Grand dames of crime: Margaret Millar

I’m delving into the history of women crime writers again this week and celebrating Canadian born literary suspense author Margaret ‘Maggie’ Millar (1915-94). Millar explored complex inner lives, female characters battling frustrated ambition, existential isolation, class issues and changing cultural values. She was known for the depth of characterisation and surprise endings to her novels.

Millar’s writing career began writing in 1941 with The Invisible Worm featuring Paul Prye a cynical psychiatrist detective fond of quoting William Blake. She then turned to writing more conventional mystery novels, though a psychiatric bent remained. Millar’s sixth novel, psychological suspense The Iron Gates featuring Inspector Sands, was bought by Warner Bros for film. Millar worked as a screenwriter for Warner Brothers in Hollywood in the mid-’40s.

Margaret Millar

Millar wrote four non-mystery novels beginning with Experiment in Springtime (1947), a critique of a post-war family. The story features a wife who is miserably married to a man who is psychotically paranoid about her fidelity.

Millar returned to crime fiction with Beast in View, a psychological thriller about spinster Miss Clarvee later adapted for a television episode for Alfred Hitchcock Hour. The novel also won the Edgar Award in 1956. Following the Edgar win, Millar served as president of the Mystery Writers of America 1957-58. In 1982 she was named a Grand Master by the Mystery Writers of America and also received a Derrick Murdoch Award in 1986, a special achievement award for contributions to the crime genre.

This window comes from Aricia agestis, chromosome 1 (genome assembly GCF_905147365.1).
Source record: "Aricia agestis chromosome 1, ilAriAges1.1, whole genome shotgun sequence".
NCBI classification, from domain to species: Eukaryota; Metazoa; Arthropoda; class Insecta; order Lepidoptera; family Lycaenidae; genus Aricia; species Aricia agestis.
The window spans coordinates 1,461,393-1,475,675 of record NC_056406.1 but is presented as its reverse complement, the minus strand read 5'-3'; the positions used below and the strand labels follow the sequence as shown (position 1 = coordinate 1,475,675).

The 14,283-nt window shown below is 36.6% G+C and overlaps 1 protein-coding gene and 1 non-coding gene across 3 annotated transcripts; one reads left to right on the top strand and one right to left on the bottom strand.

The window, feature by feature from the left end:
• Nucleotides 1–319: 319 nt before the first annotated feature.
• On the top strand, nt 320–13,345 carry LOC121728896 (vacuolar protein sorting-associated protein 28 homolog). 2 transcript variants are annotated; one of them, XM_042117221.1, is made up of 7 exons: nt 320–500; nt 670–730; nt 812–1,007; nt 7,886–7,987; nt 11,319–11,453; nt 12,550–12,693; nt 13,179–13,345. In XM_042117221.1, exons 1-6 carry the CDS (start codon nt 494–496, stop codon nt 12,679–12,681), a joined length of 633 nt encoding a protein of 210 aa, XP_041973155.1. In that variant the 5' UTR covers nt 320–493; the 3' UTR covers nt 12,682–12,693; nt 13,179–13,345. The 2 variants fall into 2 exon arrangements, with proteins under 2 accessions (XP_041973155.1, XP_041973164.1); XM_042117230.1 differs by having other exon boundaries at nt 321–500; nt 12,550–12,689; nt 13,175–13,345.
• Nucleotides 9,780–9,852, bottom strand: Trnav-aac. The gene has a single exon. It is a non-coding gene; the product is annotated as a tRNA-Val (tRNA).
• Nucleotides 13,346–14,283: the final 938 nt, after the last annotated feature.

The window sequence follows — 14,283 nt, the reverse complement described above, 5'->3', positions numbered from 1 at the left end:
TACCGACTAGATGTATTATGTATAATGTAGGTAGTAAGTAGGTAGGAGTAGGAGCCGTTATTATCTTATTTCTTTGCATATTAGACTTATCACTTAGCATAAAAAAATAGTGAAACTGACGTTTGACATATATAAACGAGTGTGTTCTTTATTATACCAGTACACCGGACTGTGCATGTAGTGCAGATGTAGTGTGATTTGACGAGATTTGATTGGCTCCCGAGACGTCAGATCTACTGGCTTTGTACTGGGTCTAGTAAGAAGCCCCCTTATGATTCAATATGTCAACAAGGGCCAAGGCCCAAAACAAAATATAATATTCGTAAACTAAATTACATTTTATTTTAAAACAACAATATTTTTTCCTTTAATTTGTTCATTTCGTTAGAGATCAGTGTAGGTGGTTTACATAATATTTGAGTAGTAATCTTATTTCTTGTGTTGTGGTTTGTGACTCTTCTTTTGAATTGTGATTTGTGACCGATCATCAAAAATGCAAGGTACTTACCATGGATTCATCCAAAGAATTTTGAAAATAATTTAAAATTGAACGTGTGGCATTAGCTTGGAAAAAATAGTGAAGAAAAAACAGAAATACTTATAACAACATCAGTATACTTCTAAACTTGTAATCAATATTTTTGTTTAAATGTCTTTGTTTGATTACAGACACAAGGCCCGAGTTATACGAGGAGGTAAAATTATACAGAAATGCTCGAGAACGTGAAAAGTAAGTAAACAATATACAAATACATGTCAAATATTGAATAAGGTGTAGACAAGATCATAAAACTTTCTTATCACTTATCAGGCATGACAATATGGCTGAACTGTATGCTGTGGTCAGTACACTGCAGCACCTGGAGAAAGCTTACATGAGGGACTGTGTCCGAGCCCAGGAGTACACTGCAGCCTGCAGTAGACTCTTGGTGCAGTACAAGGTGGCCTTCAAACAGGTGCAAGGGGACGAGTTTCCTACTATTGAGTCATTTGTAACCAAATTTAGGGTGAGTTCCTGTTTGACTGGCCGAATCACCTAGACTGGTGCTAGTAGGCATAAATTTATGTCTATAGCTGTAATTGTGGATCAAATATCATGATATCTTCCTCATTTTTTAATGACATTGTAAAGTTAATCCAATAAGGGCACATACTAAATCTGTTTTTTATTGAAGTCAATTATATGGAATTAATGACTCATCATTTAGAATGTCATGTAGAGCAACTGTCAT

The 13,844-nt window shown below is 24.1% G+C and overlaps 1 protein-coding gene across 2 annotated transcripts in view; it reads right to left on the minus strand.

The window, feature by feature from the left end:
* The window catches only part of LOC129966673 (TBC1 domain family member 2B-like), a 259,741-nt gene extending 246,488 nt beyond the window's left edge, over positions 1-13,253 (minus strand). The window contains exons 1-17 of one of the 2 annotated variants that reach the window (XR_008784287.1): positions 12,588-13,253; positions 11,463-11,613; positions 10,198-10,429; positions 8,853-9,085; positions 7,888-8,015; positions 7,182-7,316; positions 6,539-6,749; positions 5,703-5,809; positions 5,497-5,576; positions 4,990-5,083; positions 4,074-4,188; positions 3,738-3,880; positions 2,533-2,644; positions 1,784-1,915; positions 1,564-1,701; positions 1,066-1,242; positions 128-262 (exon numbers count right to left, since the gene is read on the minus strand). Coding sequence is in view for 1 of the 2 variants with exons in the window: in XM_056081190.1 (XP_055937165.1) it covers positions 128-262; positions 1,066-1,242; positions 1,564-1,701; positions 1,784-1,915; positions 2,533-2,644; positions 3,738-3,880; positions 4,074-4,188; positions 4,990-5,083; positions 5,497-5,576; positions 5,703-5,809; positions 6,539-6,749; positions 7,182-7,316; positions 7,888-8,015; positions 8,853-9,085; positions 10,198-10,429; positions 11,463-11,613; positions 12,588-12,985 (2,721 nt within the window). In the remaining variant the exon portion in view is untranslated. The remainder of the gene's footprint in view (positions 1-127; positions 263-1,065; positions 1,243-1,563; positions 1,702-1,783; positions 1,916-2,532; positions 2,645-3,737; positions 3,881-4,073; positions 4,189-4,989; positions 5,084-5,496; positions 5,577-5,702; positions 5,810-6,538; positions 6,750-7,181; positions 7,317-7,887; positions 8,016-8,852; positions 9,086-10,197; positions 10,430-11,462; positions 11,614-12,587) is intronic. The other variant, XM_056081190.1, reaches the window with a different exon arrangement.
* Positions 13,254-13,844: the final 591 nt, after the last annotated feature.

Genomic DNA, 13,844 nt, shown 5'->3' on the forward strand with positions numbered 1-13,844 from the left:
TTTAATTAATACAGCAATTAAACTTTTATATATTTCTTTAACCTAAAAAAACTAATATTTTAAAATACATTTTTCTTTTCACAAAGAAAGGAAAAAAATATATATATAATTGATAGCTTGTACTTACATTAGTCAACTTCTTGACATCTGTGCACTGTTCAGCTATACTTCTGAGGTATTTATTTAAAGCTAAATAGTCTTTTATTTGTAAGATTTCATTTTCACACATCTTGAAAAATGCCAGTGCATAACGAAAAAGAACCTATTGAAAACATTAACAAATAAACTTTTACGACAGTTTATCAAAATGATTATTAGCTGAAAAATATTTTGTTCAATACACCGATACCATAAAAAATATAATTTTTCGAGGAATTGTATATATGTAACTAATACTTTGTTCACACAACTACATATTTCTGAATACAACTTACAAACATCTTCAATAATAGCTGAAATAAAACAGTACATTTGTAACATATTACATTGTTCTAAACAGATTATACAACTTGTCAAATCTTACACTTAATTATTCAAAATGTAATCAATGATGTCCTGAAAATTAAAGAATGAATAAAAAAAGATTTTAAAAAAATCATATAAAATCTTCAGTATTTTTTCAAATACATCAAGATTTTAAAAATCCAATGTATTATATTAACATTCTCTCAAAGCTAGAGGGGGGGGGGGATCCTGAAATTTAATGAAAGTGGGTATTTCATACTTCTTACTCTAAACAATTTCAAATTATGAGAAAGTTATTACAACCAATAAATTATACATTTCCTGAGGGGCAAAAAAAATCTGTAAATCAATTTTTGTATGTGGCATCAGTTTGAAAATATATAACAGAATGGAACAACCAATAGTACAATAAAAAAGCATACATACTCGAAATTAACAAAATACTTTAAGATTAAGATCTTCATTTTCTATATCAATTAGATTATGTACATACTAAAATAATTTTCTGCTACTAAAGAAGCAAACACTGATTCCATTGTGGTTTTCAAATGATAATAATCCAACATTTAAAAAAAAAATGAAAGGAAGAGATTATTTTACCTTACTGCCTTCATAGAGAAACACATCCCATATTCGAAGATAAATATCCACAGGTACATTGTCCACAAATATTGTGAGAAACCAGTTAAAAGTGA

Millar, a passionate bird watcher, was active in the Californian conservation movement in the 1960s. Her observations on wildlife near her home were collected in The Birds and the Beasts Were There (1968). She was named a Woman of the Year by the Los Angeles Times in 1965 for her service in organisations like the National Audubon Society and the Sierra Club. The same year The Fiend was nominated for but did not win a second Edgar. In this creepy, dark novel, a nine year old hungers for affection from her divorced, man-hating, self-pitying mother.

Margaret Millar with daughter Linda and Husband Ken

Millar’s personal life included a tumultuous marriage to fellow mystery author Ken Millar who went by the pen name Ross Macdonald. They had a daughter Linda whose life was tragically short. Linda killed a pedestrian in a drink driving hit and run incident when she was sixteen and was plagued by mental health issues before dying in her sleep of an embolism at age thirty-one.

Margaret Millar did not publish any work for six years following her daughters death in 1970. Her next novel Ask for Me Tomorrow (1976) was about a Hispanic lawyer called Tom Aragon on the trial of a wealthy women’s missing first husband, who disappeared with a Mexican girl.

Over her lifetime the prolific author produced more than 25 psychological mystery novels. She died at her home in Santa Barbara aged 79.


Bibliography:

The Invisible Worm, 1941
The Devils Loves Me, 1942
The Weak-Eyed Bat, 1942
Wall of Eyes, 1943
Fire Will Freeze, 1944
The Iron Gates, 1945
Experiment in Springtime, 1947
It’s All in the Family, 1948
The Cannibal Heart, 1949
Do Evil in Return, 1950
Rose’s Last Summer, 1952
Vanish in an Instant, 1952
Wives and Lovers, 1954
Beast in View, 1955
An Air That Kills, 1957
The Listening Walls, 1959
A Stranger in My Grave, 1960
How Like an Angel, 1962
The Fiend, 1964,
Los Angeles Times, 1965
The Birds and the Beasts Were There, 1967
Beyond This Point Are Monsters, 1970
Ask For Me Tomorrow, 1976
The Murder of Miranda, 1979
Mermaid, 1982
Banshee, 1983
Spider Webs, 1986

Photos from the web

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